On the Trail

The Fruits of our Beaujolais Labor

David Driscoll

Sitting out on the patio at Château Javernand in Beaujolais this past Spring was one of the great highlights of our trip to Burgundy. Not only did we have the chance to taste a number of great (and inexpensive!) local wines, we were able to meet the winemakers in person, have lunch with them, ask them questions about their practices, and get a sense of how the wines fit into everyday life in the French countryside. For me, it was truly a benchmark moment in my ongoing wine education—a chance to kick back a bit, get a glimpse into what table wine means in Burgundy, and get rid of all the smelling, swirling, and analysis. It was time to simply drink and be merry!

While we were tasting mostly reds and a handful of whites, there was one particular rosé that jumped out at all of us and completely stole our hearts. Fabien Collonge's Rosé de Gamay was a thirst-quenching, mouthwatering, berry-bursting blast of fresh acidity, clean fruit, and pure pleasure. When the weather warms up, there are few things better than a cold bottle of rosé and a few snacks on the picnic table. What made this particular rosé so memorable was seeing where it came from and talking with Fabien about the care he puts into it. Typically wines in the $8-$12 range don't have much of a story. In California, they're generally the result of bulk fruit or large batches of parcels, but in the case of the Collonge rosé, it's all select berries from his estate parcels. The charm and snap of the wine was what really caught my attention. Obviously, we're going to offer a great deal on any wine we import directly, but $10.99 was a total steal. I'd compare it with the fantastic Mount Edward rosé from New Zealand, albeit for six bucks less a bottle.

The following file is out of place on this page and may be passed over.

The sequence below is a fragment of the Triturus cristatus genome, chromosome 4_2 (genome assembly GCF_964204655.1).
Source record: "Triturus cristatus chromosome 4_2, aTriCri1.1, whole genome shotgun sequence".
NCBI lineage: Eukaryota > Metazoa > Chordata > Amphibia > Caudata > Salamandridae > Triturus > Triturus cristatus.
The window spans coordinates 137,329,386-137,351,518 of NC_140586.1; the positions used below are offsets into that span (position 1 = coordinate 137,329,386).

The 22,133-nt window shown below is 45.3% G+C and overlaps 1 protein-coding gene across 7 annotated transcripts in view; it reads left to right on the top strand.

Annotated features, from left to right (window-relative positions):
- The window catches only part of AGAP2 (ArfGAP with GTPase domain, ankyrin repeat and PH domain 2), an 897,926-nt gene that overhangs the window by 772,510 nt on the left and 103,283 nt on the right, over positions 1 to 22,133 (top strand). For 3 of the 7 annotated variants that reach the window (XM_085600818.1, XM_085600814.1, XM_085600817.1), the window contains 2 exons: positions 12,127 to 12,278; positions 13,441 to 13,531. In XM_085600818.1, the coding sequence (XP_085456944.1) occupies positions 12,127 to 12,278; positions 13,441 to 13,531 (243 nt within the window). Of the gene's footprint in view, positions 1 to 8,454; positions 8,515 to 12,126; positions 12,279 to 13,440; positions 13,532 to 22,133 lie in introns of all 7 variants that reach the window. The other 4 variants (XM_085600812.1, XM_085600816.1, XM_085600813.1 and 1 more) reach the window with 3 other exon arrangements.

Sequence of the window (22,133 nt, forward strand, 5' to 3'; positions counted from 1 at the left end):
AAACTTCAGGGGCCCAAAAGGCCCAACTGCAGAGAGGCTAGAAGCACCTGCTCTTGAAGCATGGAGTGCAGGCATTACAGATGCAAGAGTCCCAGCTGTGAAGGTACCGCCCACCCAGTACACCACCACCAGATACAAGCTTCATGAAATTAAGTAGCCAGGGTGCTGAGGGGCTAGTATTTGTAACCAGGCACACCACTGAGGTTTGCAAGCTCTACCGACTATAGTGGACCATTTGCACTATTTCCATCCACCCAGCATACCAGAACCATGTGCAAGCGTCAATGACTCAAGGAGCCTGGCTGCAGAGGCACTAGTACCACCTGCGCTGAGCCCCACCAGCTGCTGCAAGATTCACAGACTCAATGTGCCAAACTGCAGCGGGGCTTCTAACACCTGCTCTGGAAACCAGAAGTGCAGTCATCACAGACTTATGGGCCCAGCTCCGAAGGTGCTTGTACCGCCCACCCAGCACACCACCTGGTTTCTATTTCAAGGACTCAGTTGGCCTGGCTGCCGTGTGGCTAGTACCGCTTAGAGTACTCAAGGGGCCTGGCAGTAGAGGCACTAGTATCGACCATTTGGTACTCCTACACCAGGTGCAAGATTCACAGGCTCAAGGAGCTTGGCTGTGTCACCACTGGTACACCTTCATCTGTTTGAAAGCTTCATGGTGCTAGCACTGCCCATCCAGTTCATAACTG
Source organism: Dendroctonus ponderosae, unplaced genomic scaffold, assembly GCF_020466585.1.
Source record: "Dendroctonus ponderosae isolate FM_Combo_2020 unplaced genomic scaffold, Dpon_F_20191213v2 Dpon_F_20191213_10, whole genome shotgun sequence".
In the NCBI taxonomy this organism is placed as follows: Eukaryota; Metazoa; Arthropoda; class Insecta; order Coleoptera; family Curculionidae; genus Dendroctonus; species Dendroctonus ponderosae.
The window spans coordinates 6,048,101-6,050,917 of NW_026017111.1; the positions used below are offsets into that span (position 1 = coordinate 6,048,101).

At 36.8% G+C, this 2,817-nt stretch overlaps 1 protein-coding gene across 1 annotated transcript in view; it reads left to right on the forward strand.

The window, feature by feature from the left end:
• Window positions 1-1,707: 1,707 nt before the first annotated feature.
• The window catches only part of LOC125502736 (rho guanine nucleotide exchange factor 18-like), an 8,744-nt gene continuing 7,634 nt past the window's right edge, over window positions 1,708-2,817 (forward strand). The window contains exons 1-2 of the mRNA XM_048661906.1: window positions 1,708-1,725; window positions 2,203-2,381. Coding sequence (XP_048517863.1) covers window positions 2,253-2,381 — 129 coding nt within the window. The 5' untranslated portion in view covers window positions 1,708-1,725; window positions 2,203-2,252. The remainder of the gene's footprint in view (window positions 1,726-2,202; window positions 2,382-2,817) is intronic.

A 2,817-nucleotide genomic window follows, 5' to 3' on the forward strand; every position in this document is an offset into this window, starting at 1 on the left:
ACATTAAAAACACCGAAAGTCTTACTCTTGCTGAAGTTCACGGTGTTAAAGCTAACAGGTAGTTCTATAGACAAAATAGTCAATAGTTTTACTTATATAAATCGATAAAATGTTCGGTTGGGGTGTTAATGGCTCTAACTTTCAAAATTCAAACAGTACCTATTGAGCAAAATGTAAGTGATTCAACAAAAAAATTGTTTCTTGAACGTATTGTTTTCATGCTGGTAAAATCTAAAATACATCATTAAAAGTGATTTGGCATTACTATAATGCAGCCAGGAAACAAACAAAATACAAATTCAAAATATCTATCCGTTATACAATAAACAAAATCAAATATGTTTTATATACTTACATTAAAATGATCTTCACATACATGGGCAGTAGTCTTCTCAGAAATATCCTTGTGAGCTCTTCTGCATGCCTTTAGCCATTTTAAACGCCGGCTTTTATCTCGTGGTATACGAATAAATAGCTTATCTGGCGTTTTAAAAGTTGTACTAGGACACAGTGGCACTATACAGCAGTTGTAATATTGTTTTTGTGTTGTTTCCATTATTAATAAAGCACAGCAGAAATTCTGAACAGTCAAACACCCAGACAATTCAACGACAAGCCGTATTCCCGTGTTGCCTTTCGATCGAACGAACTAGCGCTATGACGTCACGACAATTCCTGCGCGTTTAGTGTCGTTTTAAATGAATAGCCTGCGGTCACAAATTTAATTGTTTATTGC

Beaujolais continues to be a prime source of high quality wines with ridiculously low prices, made by artisanal producers we're buying from directly. It's like a bustling farmers' market full of gamay deliciousness. I can't wait to start cracking these bottles open back here at home.

-David Driscoll